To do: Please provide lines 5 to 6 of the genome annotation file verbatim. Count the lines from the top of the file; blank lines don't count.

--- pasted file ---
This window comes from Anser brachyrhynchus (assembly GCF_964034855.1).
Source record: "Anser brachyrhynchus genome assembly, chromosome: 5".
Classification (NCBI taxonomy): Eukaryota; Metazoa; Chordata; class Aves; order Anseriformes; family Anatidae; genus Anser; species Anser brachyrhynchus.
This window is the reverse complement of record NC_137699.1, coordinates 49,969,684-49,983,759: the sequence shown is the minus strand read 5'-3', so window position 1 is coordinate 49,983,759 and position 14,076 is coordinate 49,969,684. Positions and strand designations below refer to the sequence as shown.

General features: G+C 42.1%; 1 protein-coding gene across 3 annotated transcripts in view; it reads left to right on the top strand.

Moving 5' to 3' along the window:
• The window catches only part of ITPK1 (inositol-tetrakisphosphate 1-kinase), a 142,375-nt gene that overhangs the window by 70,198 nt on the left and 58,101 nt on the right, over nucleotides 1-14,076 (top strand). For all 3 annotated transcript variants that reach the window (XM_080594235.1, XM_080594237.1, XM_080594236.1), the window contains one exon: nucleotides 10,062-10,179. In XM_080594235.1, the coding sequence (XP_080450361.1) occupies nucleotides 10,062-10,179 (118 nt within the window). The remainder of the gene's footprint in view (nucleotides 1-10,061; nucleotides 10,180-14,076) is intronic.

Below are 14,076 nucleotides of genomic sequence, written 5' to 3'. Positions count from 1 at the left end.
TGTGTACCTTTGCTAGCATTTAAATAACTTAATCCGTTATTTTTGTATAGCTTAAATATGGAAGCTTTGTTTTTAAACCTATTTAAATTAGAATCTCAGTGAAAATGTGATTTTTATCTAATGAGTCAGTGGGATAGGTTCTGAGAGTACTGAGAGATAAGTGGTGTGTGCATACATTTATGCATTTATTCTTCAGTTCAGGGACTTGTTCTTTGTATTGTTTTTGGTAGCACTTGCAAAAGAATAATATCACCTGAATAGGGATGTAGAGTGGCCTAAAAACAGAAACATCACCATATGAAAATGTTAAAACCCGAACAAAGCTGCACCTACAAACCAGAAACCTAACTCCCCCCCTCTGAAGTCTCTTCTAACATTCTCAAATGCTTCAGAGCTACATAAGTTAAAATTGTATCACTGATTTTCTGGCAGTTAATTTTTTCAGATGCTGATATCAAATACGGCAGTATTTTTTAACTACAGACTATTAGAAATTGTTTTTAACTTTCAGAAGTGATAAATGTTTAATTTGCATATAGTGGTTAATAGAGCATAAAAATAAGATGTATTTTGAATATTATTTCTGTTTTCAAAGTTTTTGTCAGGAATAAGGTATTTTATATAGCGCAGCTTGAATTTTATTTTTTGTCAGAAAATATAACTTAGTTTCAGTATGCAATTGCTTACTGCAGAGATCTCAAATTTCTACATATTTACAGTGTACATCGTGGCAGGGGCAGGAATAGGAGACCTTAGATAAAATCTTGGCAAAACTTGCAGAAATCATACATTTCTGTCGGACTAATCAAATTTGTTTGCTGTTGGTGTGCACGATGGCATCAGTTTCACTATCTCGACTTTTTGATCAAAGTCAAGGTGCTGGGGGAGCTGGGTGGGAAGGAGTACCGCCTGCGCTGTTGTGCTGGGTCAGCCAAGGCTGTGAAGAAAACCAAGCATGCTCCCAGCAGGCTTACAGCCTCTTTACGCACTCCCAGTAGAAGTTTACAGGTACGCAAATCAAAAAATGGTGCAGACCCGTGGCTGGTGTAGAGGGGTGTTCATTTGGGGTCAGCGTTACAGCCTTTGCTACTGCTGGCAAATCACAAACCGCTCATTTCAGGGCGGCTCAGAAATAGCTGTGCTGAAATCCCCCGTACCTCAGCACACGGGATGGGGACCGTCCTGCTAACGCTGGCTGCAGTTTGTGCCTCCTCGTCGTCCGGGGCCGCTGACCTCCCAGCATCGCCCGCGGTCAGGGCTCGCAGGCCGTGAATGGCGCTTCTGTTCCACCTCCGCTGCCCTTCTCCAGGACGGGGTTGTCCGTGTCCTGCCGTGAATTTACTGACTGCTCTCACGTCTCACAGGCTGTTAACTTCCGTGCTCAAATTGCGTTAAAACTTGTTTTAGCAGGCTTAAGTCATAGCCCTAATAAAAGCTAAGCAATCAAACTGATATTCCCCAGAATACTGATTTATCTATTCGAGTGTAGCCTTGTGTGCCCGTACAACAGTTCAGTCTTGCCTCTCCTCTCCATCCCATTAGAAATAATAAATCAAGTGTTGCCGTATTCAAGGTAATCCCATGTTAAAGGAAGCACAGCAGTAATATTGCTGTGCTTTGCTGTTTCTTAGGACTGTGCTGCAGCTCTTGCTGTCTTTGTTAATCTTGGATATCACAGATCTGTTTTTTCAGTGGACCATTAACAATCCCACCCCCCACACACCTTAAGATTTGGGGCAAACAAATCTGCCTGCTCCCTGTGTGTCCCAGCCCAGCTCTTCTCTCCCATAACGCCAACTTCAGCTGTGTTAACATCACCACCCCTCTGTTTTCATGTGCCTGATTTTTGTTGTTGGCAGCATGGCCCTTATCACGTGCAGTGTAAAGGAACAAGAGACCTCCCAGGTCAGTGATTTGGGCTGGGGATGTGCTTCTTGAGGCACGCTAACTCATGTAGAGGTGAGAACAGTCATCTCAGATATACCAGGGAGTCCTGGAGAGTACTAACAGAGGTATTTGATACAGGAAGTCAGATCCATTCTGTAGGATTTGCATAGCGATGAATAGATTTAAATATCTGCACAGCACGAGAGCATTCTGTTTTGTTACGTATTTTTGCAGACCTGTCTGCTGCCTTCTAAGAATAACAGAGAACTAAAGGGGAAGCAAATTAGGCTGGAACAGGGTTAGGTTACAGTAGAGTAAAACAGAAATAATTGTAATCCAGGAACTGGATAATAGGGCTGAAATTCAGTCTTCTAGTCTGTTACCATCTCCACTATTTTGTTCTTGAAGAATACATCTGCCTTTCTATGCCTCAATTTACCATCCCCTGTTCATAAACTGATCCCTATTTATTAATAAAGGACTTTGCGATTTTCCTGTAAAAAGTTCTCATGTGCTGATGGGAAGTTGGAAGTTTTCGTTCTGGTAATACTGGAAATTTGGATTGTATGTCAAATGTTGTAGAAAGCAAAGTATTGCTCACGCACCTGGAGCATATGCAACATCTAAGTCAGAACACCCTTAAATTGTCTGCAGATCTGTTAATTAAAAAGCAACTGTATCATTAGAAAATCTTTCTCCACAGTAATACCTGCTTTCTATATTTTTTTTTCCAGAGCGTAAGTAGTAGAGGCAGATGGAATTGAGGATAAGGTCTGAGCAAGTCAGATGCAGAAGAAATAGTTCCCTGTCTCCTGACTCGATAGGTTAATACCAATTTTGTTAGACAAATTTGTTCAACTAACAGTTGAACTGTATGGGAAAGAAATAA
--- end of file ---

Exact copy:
General features: G+C 42.1%; 1 protein-coding gene across 3 annotated transcripts in view; it reads left to right on the top strand.

Moving 5' to 3' along the window: